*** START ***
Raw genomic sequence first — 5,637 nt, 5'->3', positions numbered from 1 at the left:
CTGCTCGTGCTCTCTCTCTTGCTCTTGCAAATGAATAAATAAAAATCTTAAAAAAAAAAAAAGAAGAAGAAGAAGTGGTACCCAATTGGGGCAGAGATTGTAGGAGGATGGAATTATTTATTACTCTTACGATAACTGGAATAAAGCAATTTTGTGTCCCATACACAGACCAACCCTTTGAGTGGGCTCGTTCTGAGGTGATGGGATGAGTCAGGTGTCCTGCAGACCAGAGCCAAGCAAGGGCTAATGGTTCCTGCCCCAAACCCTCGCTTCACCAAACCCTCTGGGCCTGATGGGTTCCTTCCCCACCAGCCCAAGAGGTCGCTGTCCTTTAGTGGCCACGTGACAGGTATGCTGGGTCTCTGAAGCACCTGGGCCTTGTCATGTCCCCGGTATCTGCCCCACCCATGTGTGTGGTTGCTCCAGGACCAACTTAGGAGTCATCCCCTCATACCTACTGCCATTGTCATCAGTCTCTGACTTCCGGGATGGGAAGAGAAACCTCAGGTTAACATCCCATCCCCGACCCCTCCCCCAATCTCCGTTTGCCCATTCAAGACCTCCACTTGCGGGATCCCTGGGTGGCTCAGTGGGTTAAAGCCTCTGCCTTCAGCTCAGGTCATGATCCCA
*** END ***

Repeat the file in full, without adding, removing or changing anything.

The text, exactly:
Raw genomic sequence first — 5,637 nt, 5'->3', positions numbered from 1 at the left:
CTGCTCGTGCTCTCTCTCTTGCTCTTGCAAATGAATAAATAAAAATCTTAAAAAAAAAAAAAGAAGAAGAAGAAGTGGTACCCAATTGGGGCAGAGATTGTAGGAGGATGGAATTATTTATTACTCTTACGATAACTGGAATAAAGCAATTTTGTGTCCCATACACAGACCAACCCTTTGAGTGGGCTCGTTCTGAGGTGATGGGATGAGTCAGGTGTCCTGCAGACCAGAGCCAAGCAAGGGCTAATGGTTCCTGCCCCAAACCCTCGCTTCACCAAACCCTCTGGGCCTGATGGGTTCCTTCCCCACCAGCCCAAGAGGTCGCTGTCCTTTAGTGGCCACGTGACAGGTATGCTGGGTCTCTGAAGCACCTGGGCCTTGTCATGTCCCCGGTATCTGCCCCACCCATGTGTGTGGTTGCTCCAGGACCAACTTAGGAGTCATCCCCTCATACCTACTGCCATTGTCATCAGTCTCTGACTTCCGGGATGGGAAGAGAAACCTCAGGTTAACATCCCATCCCCGACCCCTCCCCCAATCTCCGTTTGCCCATTCAAGACCTCCACTTGCGGGATCCCTGGGTGGCTCAGTGGGTTAAAGCCTCTGCCTTCAGCTCAGGTCATGATCCCA